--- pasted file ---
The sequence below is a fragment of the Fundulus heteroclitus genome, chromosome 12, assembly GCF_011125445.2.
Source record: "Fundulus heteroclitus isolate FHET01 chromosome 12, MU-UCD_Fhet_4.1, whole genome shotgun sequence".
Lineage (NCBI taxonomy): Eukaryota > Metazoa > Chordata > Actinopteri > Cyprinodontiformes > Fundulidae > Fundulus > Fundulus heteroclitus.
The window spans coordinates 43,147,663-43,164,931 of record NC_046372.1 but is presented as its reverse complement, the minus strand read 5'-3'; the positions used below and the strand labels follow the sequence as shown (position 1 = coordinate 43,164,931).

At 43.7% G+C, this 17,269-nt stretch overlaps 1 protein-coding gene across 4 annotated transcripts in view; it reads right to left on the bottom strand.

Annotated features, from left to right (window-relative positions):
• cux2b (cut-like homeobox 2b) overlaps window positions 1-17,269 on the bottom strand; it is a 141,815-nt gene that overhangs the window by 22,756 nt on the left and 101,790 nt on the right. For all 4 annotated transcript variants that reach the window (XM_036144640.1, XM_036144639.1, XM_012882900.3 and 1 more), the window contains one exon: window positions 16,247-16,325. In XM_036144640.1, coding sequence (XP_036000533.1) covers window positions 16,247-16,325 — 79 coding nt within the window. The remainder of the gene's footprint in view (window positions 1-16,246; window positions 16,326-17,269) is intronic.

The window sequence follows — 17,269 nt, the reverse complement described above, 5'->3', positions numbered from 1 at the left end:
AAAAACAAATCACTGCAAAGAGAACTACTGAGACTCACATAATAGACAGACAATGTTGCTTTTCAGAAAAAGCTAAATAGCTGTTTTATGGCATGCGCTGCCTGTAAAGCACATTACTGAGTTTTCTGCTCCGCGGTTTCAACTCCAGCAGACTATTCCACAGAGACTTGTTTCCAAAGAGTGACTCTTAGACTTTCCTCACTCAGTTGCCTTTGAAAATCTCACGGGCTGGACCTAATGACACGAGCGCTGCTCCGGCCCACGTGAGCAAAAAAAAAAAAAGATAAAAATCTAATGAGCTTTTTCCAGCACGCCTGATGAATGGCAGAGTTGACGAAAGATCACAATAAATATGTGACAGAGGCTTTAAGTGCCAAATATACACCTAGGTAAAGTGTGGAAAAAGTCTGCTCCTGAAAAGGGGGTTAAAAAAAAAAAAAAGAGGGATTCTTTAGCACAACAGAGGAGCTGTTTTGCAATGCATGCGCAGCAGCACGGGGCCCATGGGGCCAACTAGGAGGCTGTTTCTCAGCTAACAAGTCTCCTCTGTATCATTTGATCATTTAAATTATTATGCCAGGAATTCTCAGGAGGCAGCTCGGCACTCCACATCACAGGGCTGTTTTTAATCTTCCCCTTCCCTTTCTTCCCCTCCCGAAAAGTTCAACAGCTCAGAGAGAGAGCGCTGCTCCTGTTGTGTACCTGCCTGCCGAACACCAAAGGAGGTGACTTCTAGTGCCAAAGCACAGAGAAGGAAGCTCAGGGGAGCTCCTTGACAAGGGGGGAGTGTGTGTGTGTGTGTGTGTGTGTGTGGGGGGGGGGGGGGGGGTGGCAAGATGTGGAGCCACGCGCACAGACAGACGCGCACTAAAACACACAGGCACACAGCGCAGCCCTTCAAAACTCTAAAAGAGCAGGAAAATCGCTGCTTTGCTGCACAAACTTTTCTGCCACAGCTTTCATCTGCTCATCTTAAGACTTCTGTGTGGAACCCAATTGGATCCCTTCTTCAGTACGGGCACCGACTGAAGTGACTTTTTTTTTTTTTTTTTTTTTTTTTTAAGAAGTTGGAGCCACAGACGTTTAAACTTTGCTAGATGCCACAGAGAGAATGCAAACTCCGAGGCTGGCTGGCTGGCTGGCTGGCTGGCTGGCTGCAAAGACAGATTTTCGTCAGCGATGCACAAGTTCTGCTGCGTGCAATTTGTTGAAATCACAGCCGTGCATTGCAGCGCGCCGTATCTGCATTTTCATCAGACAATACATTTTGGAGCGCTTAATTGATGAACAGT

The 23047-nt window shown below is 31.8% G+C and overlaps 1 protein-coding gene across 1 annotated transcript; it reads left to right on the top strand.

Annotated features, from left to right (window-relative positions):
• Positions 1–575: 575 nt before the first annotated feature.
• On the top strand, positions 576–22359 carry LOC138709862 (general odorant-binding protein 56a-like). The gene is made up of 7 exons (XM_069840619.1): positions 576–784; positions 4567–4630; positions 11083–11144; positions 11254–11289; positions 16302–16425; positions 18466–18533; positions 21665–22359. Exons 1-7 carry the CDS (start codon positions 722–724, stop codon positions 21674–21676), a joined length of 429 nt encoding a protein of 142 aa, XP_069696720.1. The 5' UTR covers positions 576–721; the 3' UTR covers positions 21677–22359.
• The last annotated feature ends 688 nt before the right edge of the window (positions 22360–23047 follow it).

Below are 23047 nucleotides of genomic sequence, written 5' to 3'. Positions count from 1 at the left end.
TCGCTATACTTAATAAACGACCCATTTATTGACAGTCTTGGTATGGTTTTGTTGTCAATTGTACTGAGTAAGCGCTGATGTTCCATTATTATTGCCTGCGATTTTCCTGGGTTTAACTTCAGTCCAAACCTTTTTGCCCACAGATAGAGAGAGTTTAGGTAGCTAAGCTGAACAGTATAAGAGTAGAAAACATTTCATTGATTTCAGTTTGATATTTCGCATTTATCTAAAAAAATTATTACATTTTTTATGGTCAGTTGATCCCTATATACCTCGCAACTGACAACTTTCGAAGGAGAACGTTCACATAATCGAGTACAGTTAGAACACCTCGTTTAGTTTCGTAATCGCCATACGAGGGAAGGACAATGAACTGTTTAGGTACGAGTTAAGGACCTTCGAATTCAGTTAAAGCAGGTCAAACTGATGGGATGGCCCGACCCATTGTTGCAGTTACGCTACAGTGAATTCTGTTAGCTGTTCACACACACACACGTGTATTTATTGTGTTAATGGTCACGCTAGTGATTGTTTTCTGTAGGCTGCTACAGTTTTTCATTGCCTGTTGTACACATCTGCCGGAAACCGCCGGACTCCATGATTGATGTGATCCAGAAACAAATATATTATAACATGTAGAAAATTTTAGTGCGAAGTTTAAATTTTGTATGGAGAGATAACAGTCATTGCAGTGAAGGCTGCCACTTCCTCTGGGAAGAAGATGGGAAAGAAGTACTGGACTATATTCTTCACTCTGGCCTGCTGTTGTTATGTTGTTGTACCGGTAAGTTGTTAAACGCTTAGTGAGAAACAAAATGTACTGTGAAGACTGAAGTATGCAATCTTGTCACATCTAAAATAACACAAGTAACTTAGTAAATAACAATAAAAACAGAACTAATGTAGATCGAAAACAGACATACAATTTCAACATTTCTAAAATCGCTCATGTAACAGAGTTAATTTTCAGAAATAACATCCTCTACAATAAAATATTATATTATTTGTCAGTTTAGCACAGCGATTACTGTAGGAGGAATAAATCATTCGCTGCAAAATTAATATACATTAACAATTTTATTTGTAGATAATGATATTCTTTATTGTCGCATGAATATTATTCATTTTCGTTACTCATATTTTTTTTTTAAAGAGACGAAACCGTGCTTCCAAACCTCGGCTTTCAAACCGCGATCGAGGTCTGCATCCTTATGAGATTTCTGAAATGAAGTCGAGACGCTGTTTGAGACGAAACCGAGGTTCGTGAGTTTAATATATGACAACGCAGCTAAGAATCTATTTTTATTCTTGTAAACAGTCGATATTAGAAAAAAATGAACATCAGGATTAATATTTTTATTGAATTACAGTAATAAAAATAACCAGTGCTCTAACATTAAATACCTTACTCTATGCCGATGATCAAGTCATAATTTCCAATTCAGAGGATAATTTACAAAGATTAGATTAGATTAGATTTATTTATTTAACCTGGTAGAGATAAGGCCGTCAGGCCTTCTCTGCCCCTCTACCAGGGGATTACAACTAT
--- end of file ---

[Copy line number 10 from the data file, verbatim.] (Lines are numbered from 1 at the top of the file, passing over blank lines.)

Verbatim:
The 23047-nt window shown below is 31.8% G+C and overlaps 1 protein-coding gene across 1 annotated transcript; it reads left to right on the top strand.